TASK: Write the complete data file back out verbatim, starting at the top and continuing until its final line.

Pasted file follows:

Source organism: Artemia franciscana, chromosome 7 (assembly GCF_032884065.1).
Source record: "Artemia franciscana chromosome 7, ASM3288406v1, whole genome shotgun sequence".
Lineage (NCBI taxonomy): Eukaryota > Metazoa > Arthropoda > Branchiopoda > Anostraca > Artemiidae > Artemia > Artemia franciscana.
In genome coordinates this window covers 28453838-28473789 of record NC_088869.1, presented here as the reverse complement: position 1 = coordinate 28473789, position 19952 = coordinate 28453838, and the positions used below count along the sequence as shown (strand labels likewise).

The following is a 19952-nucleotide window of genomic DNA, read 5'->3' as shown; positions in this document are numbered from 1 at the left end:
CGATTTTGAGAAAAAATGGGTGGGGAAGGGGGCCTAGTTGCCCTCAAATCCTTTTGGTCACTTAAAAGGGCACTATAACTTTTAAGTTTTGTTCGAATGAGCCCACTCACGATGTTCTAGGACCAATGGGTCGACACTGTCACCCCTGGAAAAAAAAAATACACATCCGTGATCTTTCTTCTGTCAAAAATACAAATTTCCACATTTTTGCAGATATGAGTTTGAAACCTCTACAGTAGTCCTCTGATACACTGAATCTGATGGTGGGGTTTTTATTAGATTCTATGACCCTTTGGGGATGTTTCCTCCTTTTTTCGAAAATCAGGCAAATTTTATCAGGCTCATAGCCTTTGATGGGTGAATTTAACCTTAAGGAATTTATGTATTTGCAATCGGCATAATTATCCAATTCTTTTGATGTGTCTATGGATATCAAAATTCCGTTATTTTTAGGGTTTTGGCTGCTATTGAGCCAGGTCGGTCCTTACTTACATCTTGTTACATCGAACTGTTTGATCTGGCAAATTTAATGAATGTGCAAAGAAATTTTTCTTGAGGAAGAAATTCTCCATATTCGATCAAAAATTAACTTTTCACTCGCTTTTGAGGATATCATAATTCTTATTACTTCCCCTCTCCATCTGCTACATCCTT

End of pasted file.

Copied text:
Source organism: Artemia franciscana, chromosome 7 (assembly GCF_032884065.1).
Source record: "Artemia franciscana chromosome 7, ASM3288406v1, whole genome shotgun sequence".
Lineage (NCBI taxonomy): Eukaryota > Metazoa > Arthropoda > Branchiopoda > Anostraca > Artemiidae > Artemia > Artemia franciscana.
In genome coordinates this window covers 28453838-28473789 of record NC_088869.1, presented here as the reverse complement: position 1 = coordinate 28473789, position 19952 = coordinate 28453838, and the positions used below count along the sequence as shown (strand labels likewise).

The following is a 19952-nucleotide window of genomic DNA, read 5'->3' as shown; positions in this document are numbered from 1 at the left end:
CGATTTTGAGAAAAAATGGGTGGGGAAGGGGGCCTAGTTGCCCTCAAATCCTTTTGGTCACTTAAAAGGGCACTATAACTTTTAAGTTTTGTTCGAATGAGCCCACTCACGATGTTCTAGGACCAATGGGTCGACACTGTCACCCCTGGAAAAAAAAAATACACATCCGTGATCTTTCTTCTGTCAAAAATACAAATTTCCACATTTTTGCAGATATGAGTTTGAAACCTCTACAGTAGTCCTCTGATACACTGAATCTGATGGTGGGGTTTTTATTAGATTCTATGACCCTTTGGGGATGTTTCCTCCTTTTTTCGAAAATCAGGCAAATTTTATCAGGCTCATAGCCTTTGATGGGTGAATTTAACCTTAAGGAATTTATGTATTTGCAATCGGCATAATTATCCAATTCTTTTGATGTGTCTATGGATATCAAAATTCCGTTATTTTTAGGGTTTTGGCTGCTATTGAGCCAGGTCGGTCCTTACTTACATCTTGTTACATCGAACTGTTTGATCTGGCAAATTTAATGAATGTGCAAAGAAATTTTTCTTGAGGAAGAAATTCTCCATATTCGATCAAAAATTAACTTTTCACTCGCTTTTGAGGATATCATAATTCTTATTACTTCCCCTCTCCATCTGCTACATCCTT